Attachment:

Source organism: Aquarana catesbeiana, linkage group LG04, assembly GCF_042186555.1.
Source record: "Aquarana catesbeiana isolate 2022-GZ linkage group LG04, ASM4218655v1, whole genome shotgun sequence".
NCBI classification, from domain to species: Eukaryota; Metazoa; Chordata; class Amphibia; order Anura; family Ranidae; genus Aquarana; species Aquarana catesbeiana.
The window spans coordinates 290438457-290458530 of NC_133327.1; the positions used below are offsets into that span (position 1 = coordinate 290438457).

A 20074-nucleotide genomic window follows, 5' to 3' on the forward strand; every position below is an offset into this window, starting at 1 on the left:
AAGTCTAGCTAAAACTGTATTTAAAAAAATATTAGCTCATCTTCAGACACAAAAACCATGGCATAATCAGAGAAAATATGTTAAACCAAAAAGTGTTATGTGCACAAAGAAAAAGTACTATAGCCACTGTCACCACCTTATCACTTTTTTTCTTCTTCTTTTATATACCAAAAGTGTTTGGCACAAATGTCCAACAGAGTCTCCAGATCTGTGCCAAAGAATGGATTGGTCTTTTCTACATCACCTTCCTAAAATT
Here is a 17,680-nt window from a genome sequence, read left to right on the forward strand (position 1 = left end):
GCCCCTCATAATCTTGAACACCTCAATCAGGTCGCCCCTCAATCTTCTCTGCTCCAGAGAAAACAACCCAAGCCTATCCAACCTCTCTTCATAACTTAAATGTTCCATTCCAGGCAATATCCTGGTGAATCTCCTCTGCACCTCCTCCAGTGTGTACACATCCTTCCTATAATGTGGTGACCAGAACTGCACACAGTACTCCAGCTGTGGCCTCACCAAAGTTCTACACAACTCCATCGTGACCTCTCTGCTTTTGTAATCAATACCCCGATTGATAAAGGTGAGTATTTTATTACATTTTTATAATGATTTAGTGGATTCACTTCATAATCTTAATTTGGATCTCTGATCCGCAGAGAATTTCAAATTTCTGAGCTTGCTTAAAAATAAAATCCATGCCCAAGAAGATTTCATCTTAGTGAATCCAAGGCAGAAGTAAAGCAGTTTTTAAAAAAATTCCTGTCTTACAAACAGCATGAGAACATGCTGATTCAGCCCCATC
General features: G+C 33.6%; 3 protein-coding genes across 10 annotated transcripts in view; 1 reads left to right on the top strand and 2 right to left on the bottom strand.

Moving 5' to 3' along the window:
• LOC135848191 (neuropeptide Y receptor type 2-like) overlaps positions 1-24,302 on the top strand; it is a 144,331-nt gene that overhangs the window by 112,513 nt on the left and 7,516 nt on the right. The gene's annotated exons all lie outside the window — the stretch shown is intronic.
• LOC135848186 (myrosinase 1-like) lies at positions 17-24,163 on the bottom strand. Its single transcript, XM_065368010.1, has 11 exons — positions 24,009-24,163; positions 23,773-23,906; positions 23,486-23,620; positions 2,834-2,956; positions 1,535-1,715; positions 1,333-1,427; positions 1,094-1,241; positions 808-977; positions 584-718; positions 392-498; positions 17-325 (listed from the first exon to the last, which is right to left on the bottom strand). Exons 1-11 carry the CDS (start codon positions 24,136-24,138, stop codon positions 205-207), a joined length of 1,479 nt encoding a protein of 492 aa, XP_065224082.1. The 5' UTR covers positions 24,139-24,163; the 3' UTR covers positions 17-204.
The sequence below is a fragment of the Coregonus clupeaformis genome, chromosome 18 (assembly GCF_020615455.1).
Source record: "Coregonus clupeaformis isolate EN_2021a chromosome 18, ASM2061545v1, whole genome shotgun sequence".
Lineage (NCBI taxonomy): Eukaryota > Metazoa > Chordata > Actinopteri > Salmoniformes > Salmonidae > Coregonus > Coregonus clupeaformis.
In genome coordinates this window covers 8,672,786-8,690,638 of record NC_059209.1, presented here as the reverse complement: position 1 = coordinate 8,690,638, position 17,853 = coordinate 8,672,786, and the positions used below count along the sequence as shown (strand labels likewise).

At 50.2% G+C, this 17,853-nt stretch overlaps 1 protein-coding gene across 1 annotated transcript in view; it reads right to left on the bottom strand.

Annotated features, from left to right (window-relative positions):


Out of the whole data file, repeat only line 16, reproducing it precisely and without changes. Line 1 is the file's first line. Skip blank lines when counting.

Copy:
In genome coordinates this window covers 8,672,786-8,690,638 of record NC_059209.1, presented here as the reverse complement: position 1 = coordinate 8,690,638, position 17,853 = coordinate 8,672,786, and the positions used below count along the sequence as shown (strand labels likewise).